It also had a profound impact on youth, especially young Black boys.
On most days, tucked in Houston's Fifth Ward, 16-year-old Jordan Guidry can be found dribbling his basketball through the neighborhood.
"I'll come to the park, shoot hoops or I'll come here and read," he said.
The teen said he's determined to stay out of trouble.
READ ALSO: Friends in Houston's 3rd Ward reflect on year that followed George Floyd's murder
"The hood isn't a place, it's a mindset," said Guidry. "It's the way you look at it. I learned a lot of things living in certain areas that I've lived."
The last time we saw Guidry, it was for ABC's "Our America: Living While Black" series after Floyd's death in 2020.
Guidry was among a group of young men from The Chauncy Glover Project, a nonprofit mentoring organization who was selected to have a candid conversation about policing with former HPD Police Chief Art Acevedo.
"In my environment I used to live in was very ruthless," Guidry told the chief at the time. "Police would come around a lot."
Almost a year later, the teen said he's grown a lot. He's also seen a lot.
You’ve gotta tune in tonight at 6:30 to see this story 5 years in the making. Jordan Guidry came into my mentoring organization when he was 11 years old. Now at 16 he’s sharing his story of overcoming his environment and telling us how #GeorgeFloyd’s murder changed him. pic.twitter.com/KRQZxEEAFl— Chauncy Glover (@ChauncyOnTV) May 25, 2021
"I was just waking up and having faith and just believing there's a better day," said Guidry.
But better days didn't come easy.
Guidry and his family lived in Emerald Bay near Trinity and Cashmere Gardens for most of his childhood. He said he found himself at a crossroad - a young boy growing up without father.
"Every day you go outside, like everyone, like you'll see people, their fathers and stuff, and then like, you'll just be by yourself and you just be like, 'Why doesn't he want me?" the teen explained.
His mother was doing the best she could while raising two kids on her own.
At 14, Guidry found himself being the man of the house. He said there's one particular dark night he just can't forget and called it a turning point.
"When the lights were off, I was about to, you know, start doing certain things just to turn the lights on," said Guidry, referring to possible illegal activity.
Guidry almost chose the easy money, but he didn't give into the streets.
Two of his friends made a different choice, got caught up in some trouble, and ended up in jail.
"It's extremely hard to not become a product of your environment," Guidry said.
We met with Guidry in his new neighborhood.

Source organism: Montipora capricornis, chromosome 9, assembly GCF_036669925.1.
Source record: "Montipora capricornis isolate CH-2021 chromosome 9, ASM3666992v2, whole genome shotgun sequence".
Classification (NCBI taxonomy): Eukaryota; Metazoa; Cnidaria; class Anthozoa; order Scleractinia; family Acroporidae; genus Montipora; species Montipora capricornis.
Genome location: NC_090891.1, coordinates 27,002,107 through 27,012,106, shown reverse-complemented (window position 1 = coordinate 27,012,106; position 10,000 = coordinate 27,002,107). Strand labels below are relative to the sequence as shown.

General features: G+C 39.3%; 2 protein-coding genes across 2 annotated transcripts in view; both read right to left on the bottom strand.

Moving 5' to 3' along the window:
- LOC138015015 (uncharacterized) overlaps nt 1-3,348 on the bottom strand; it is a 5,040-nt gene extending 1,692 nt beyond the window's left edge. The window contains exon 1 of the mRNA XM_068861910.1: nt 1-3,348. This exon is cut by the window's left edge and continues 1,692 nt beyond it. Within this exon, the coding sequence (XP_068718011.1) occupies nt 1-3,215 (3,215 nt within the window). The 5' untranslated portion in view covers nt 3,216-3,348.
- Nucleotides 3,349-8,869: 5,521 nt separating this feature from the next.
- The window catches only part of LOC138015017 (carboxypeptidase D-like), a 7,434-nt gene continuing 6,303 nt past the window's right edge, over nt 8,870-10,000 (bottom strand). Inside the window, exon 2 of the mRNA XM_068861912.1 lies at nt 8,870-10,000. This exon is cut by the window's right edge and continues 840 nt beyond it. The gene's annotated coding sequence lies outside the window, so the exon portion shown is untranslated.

He said he and his family made it out of that ruthless, crime-ridden environment he spoke of earlier.
"I still have friends over there, so I'm not going to judge anyone," Guidry said. "Some people just can't control where they live."
Guidry said growing up, he's always had a big fear of police.
"Police would be coming around and antagonizing everyone and mess with people for no apparent reason," he recalled.
But seeing the death of Floyd on the national spotlight, something inside Guidry changed.
"It definitely gave me a different outlook on police, once again," he said. "It's like, 'Is this what I'm going to go through when I encounter police? What's going to happen to me when I see police?' So, it pushes you further and further away from them."
Guidry said the verdict in the case against Derek Chauvin, the former Minneapolis police officer convicted of Floyd's murder, gave him a feeling of vindication. The teen said when it comes to police, there is still trauma there, but he doesn't judge them, and he hopes they don't judge him.
"Just be neutral and respectful, even if they get disrespectful," said Guidry. "As for police, treat us like you how you want your family to be treated."
He hopes that new mentality toward police will help him make it back home to his mom alive.
Plus, there are many other teens just like Guidry walking along the same journey - facing the odds and fighting to stay on the right path.
"We all go through things. We all start somewhere. Every big thing starts out small and if you're starting off hard in that rocky environment, know you can go to something even bigger and better," said Guidry.
Guidry is now a junior at Sterling High School and plans to go to college to major in business.
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